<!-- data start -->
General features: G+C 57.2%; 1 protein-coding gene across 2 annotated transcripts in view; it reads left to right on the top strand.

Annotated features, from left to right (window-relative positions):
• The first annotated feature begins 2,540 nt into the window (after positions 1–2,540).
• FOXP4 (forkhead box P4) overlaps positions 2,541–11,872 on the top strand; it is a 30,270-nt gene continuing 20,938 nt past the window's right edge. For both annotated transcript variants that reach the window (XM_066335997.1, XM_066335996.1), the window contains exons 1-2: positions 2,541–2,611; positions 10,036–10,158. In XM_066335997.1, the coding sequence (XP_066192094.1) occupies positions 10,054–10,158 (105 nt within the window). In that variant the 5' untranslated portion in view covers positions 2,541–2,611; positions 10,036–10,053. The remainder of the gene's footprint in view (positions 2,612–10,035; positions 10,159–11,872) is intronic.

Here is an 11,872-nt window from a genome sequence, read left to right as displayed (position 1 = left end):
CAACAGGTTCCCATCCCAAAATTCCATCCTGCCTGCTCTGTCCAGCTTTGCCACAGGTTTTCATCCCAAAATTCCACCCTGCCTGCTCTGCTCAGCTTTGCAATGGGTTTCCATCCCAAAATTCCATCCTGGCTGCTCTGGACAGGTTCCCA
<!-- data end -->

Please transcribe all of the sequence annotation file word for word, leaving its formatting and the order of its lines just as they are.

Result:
General features: G+C 57.2%; 1 protein-coding gene across 2 annotated transcripts in view; it reads left to right on the top strand.

Annotated features, from left to right (window-relative positions):
• The first annotated feature begins 2,540 nt into the window (after positions 1–2,540).
• FOXP4 (forkhead box P4) overlaps positions 2,541–11,872 on the top strand; it is a 30,270-nt gene continuing 20,938 nt past the window's right edge. For both annotated transcript variants that reach the window (XM_066335997.1, XM_066335996.1), the window contains exons 1-2: positions 2,541–2,611; positions 10,036–10,158. In XM_066335997.1, the coding sequence (XP_066192094.1) occupies positions 10,054–10,158 (105 nt within the window). In that variant the 5' untranslated portion in view covers positions 2,541–2,611; positions 10,036–10,053. The remainder of the gene's footprint in view (positions 2,612–10,035; positions 10,159–11,872) is intronic.

Here is an 11,872-nt window from a genome sequence, read left to right as displayed (position 1 = left end):
CAACAGGTTCCCATCCCAAAATTCCATCCTGCCTGCTCTGTCCAGCTTTGCCACAGGTTTTCATCCCAAAATTCCACCCTGCCTGCTCTGCTCAGCTTTGCAATGGGTTTCCATCCCAAAATTCCATCCTGGCTGCTCTGGACAGGTTCCCA